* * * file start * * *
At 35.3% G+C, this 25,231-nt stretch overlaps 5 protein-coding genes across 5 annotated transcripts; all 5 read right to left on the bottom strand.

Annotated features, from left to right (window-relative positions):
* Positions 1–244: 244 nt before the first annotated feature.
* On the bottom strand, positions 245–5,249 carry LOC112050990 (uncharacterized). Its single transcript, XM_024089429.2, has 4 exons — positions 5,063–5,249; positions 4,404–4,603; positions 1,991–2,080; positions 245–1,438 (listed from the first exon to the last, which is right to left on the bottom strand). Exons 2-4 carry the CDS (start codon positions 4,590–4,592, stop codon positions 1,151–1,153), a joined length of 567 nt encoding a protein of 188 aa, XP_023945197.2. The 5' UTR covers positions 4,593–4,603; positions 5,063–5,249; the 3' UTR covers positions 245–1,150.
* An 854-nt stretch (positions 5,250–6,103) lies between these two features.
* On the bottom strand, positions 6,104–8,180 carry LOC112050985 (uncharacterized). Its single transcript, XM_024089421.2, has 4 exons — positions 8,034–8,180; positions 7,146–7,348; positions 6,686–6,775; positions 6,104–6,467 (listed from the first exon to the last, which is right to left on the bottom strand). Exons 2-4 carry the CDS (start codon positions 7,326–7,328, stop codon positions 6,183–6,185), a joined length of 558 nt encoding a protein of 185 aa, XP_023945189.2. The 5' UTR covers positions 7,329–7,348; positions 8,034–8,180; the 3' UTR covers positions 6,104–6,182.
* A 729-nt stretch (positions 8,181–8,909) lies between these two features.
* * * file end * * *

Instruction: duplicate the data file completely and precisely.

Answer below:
At 35.3% G+C, this 25,231-nt stretch overlaps 5 protein-coding genes across 5 annotated transcripts; all 5 read right to left on the bottom strand.

Annotated features, from left to right (window-relative positions):
* Positions 1–244: 244 nt before the first annotated feature.
* On the bottom strand, positions 245–5,249 carry LOC112050990 (uncharacterized). Its single transcript, XM_024089429.2, has 4 exons — positions 5,063–5,249; positions 4,404–4,603; positions 1,991–2,080; positions 245–1,438 (listed from the first exon to the last, which is right to left on the bottom strand). Exons 2-4 carry the CDS (start codon positions 4,590–4,592, stop codon positions 1,151–1,153), a joined length of 567 nt encoding a protein of 188 aa, XP_023945197.2. The 5' UTR covers positions 4,593–4,603; positions 5,063–5,249; the 3' UTR covers positions 245–1,150.
* An 854-nt stretch (positions 5,250–6,103) lies between these two features.
* On the bottom strand, positions 6,104–8,180 carry LOC112050985 (uncharacterized). Its single transcript, XM_024089421.2, has 4 exons — positions 8,034–8,180; positions 7,146–7,348; positions 6,686–6,775; positions 6,104–6,467 (listed from the first exon to the last, which is right to left on the bottom strand). Exons 2-4 carry the CDS (start codon positions 7,326–7,328, stop codon positions 6,183–6,185), a joined length of 558 nt encoding a protein of 185 aa, XP_023945189.2. The 5' UTR covers positions 7,329–7,348; positions 8,034–8,180; the 3' UTR covers positions 6,104–6,182.
* A 729-nt stretch (positions 8,181–8,909) lies between these two features.